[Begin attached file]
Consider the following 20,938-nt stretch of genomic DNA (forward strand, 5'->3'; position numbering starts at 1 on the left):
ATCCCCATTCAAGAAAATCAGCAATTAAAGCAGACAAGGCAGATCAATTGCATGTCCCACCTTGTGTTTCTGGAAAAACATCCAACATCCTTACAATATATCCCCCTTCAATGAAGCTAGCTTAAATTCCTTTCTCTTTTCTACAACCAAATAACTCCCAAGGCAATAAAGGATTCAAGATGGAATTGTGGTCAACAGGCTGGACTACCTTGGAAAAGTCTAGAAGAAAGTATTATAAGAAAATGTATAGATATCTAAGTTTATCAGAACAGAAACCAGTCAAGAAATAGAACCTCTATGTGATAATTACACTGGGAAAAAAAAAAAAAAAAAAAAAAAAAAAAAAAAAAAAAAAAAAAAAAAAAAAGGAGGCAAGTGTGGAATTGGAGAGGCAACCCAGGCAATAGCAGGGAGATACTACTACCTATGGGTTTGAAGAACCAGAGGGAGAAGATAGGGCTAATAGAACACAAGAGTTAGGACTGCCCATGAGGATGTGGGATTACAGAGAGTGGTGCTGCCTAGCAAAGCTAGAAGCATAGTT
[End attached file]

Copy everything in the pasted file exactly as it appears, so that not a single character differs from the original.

Consider the following 20,938-nt stretch of genomic DNA (forward strand, 5'->3'; position numbering starts at 1 on the left):
ATCCCCATTCAAGAAAATCAGCAATTAAAGCAGACAAGGCAGATCAATTGCATGTCCCACCTTGTGTTTCTGGAAAAACATCCAACATCCTTACAATATATCCCCCTTCAATGAAGCTAGCTTAAATTCCTTTCTCTTTTCTACAACCAAATAACTCCCAAGGCAATAAAGGATTCAAGATGGAATTGTGGTCAACAGGCTGGACTACCTTGGAAAAGTCTAGAAGAAAGTATTATAAGAAAATGTATAGATATCTAAGTTTATCAGAACAGAAACCAGTCAAGAAATAGAACCTCTATGTGATAATTACACTGGGAAAAAAAAAAAAAAAAAAAAAAAAAAAAAAAAAAAAAAAAAAAAAAAAAAAGGAGGCAAGTGTGGAATTGGAGAGGCAACCCAGGCAATAGCAGGGAGATACTACTACCTATGGGTTTGAAGAACCAGAGGGAGAAGATAGGGCTAATAGAACACAAGAGTTAGGACTGCCCATGAGGATGTGGGATTACAGAGAGTGGTGCTGCCTAGCAAAGCTAGAAGCATAGTT